The summer of cricket proved mixed crowds can improve the fan experience | Emma John

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Emma John

Guest
It turns out that lowering the average testosterone levels of a sporting crowd really can make a difference

Cricket’s culture wars can call a truce. There is something traditionalists and progressives agree on, and rather surprisingly it’s about the Hundred. Now the all-important final scores are in – and we’re talking bums-on-seats and eyes-on-screen, not who hit most sixes or which weird-named franchise triumphed – there is consensus on a single, indisputable fact. The tournament was A Good Thing for women’s cricket.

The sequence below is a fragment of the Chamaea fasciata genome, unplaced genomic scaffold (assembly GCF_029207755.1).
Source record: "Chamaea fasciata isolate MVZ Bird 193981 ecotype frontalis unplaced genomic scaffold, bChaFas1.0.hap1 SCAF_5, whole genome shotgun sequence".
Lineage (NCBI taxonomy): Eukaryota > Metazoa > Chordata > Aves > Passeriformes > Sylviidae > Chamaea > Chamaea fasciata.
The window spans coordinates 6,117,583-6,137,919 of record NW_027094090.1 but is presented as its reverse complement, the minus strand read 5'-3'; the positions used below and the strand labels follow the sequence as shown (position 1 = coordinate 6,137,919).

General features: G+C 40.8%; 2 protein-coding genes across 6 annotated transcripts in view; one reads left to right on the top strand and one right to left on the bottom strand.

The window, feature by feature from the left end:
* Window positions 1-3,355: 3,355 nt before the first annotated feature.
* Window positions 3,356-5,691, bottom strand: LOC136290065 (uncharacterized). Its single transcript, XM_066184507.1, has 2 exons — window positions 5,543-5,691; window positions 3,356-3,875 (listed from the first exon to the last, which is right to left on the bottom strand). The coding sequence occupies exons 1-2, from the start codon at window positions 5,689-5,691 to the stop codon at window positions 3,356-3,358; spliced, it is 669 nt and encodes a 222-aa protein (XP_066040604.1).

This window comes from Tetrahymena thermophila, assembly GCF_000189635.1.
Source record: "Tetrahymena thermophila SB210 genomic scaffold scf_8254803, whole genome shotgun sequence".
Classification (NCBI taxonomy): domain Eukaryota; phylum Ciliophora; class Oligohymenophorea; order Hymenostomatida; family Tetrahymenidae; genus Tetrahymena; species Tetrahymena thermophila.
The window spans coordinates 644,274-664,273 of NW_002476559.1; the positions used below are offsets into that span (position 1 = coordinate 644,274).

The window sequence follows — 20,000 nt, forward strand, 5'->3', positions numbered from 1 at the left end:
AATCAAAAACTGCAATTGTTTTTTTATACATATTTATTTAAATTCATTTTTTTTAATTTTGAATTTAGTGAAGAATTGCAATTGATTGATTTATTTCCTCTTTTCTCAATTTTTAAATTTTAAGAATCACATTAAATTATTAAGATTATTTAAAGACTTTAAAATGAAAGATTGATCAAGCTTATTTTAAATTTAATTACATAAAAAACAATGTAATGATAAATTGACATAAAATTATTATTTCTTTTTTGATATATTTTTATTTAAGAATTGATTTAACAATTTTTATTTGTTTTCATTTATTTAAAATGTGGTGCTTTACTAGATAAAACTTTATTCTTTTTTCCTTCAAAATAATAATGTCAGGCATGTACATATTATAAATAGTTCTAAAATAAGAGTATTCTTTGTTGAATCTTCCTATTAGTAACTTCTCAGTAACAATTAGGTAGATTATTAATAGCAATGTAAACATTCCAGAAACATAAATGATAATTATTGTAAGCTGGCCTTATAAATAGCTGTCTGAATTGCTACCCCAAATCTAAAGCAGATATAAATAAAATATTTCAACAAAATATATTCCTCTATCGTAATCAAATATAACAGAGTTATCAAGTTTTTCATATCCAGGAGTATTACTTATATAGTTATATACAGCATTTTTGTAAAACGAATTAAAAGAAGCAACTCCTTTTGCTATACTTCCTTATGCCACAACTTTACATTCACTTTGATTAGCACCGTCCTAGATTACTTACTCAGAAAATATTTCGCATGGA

For the hardcore sceptics, the grudging concession that the Hundred has been a gamechanger for women will not outweigh the collective trauma the competition has cost them. The undeniable benefits the women’s game has derived from the format – the increase in viewership, prestige, standards of pay and quality of play – are all very well, but they’ve still come at the cost of the future doom of the real game. What matters for the men matters most, because theirs is the Test arena, and theirs are the broadcasting millions, and theirs is the glory, for ever and ever, amen.

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